Who would have thought that a chance meeting in New York would lead us to this day in Mongolia? The Finish Line of the Mongol Rally!
It seemed like a good idea at the time. Two well-known travel blogs come together for a media blitz where we drive a car to Mongolia for charity. Invite the MidLife Roadtripper himself and you've got the ultimate Road Trip known as The Mongol Rally where antics and mayhem ensue.
I must admit the car was much more comfortable with only three people and if I had one word of advice to anyone for their next rally, Don't overpack your car. Four People seemed like a good idea to split the costs, but three gave us a lot more clearance and comfort.
Driving in Mongolia was awesome.
We had a blast dodging potholes, meeting locals enjoying the scenery and trying to choose the best route from the labyrinth of roads ahead. As Dave put it “Driving in Mongolia is like playing a video game!” And we agreed. Between driving through rivers, up mountains and over scary bridges and weaving through everything from horses, yaks, camels and cows the adventure never ended once you got behind the wheel of the car.
By the time we reached Mongolia, we had all gained confidence in our driving. Sherry took on the Mongol Rally to overcome some fears that she had of driving in a foreign country but once we reached Mongolia, she was speeding over the washboarding, dodging pot holes and having fun.
Dave was already a pro driver and I think that he'd make a great rally racer in the future. If we ever become rich, we'll take on the hobby of race car driving like so many wealthy movie stars do.
For the first time in 20 years, Dave actually likes my driving! He said that he enjoyed sitting in the passenger seat as I shifted gears with ease and calmly dodged obstacles. I have to say, I loved driving in Mongolia and I can't wait to do another driving adventure.
The final day
We had broken a shock the day earlier but after a phone call to my dad in Canada, we were assured that we would make it to Ulaanbaatar in one piece. We had paved roads all the way (even though their paving leaves something to be desired) and if we took it easy, we'd be sure to cross the finish line.
The car ran a bit bumpier than usual, but other than that, it was smooth sailing.
We took our time getting to the city as there were so many sights to see.
Horses in Mongolia
Mongols are the original horsemen and it is said that they have a mythical connection with horses. We happened upon a family on the side of the road rounding up their horses for feeding and milking time (a popular drink in Mongolia is fermented mares milk) and spent a half hour watching them work.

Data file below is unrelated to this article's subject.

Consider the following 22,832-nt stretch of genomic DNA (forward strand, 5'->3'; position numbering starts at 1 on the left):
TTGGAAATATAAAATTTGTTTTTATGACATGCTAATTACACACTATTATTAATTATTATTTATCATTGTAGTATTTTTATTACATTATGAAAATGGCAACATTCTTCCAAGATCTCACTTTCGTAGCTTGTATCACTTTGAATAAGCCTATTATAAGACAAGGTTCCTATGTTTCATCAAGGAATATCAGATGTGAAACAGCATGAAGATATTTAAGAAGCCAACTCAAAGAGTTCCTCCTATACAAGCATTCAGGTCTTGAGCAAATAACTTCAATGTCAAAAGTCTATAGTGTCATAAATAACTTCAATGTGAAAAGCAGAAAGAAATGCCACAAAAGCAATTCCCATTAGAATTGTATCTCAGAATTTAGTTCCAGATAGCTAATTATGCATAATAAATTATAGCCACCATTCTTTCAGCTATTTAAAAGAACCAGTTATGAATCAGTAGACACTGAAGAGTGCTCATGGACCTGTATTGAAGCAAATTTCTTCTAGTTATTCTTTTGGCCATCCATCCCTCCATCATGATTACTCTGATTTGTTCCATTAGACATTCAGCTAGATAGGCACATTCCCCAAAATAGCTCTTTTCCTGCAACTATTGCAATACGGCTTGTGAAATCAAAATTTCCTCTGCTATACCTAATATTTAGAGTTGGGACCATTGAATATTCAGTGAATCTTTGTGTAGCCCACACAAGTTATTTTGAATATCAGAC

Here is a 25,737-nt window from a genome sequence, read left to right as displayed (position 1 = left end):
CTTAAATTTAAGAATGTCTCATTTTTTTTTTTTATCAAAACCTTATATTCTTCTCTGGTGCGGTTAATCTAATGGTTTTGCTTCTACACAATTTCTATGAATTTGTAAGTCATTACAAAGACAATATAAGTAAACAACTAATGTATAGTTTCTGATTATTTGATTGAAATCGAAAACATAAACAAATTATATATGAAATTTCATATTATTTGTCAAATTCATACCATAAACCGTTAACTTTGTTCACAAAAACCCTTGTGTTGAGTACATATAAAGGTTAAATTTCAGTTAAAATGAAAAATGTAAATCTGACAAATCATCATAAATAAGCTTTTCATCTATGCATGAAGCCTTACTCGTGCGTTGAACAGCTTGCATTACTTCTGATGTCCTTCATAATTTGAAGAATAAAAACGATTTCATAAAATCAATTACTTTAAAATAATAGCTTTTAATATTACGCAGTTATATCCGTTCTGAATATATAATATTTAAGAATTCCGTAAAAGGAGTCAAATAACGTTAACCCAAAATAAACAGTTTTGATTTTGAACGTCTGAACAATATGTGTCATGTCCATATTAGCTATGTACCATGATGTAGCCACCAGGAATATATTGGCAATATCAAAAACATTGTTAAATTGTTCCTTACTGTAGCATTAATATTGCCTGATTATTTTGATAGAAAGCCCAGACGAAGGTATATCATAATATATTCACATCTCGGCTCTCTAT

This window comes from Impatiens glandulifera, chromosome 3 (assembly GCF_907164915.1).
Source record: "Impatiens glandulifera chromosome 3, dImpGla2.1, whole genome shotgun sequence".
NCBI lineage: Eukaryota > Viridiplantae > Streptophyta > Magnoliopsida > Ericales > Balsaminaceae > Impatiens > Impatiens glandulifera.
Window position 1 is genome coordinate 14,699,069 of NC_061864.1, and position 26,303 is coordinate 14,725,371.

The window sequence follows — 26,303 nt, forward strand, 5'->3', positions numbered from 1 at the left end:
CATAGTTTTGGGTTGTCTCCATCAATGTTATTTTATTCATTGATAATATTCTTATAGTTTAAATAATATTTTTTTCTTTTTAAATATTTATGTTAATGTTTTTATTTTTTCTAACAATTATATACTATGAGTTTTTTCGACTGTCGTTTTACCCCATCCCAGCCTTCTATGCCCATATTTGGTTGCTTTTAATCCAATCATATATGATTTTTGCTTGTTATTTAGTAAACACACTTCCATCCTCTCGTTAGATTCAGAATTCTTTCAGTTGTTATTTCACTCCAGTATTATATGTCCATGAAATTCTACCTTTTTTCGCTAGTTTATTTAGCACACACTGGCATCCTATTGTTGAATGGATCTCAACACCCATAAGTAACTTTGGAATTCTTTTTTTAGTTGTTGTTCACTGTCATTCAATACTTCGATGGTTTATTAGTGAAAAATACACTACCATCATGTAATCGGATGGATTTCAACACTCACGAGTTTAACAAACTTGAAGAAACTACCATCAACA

They used their motorbikes to round up the half wild horses and had a hard time catching the leaders, a spotted Appaloosa stallion. Once they got a hold of him, they put a bridle on him calmed him down, saddled him up and then started to ride.
An Amazing Display of Horsemanship.
The horses in Mongolia are all still a bit wild, and run freely when not put to work and are still wild at heart. The man getting on the horse had to be a skilled equestrian to control this valiant creature. Once he had him calmed down though, he was butter in his hands and the horseman road out to the herd of horses in the distance to round them up with ease. Once their leader was reeled in, they all obeyed and followed their master diligently.
I couldn't help but think of my mom and dad who used to be skilled riders themselves and who love a great road trip. I kept coming back to how much they would love it here in Mongolia and that they should take part in the Mongol Rally next year. I'm putting it out there and setting up the challenge. Mom and Dad if you do the Mongol Rally, we'd do it again with you!
Wrapping up The Mongol Rally
It was about 4:30 in the afternoon when we finally made it to Ulaanbaatar. It's streets are congested, confusing and in need of major repair. We were more worried about our shock once we reached the city than the past two days on the road!
Luckily we followed a van that waived us down on the side of the road. They said they were driving to the finish line and to follow them. We followed them discussing how we'd never be able to find our way by ourselves. We didn't have a proper map and it would have probably taken us hours just to find the main street, Peace Avenue.
The parking lot was a buzz with teams arriving. Saturdays are party days and everyone scrambled to make it for the second last party of the Mongol Rally. It was busy, exciting and we saw many of our friends that we met on the road.
We couldn't' waste any time though, we had to snap our final pictures quickly before moving our car out of the way for the stream of vehicles coming in. After a quick hello, we ran off to find a place to stay for the night. We had exactly 2 hours to make it back to the party to see the awards and celebrations.
105 teams out of 300 had made it so far and tonight is going to be one epic celebration!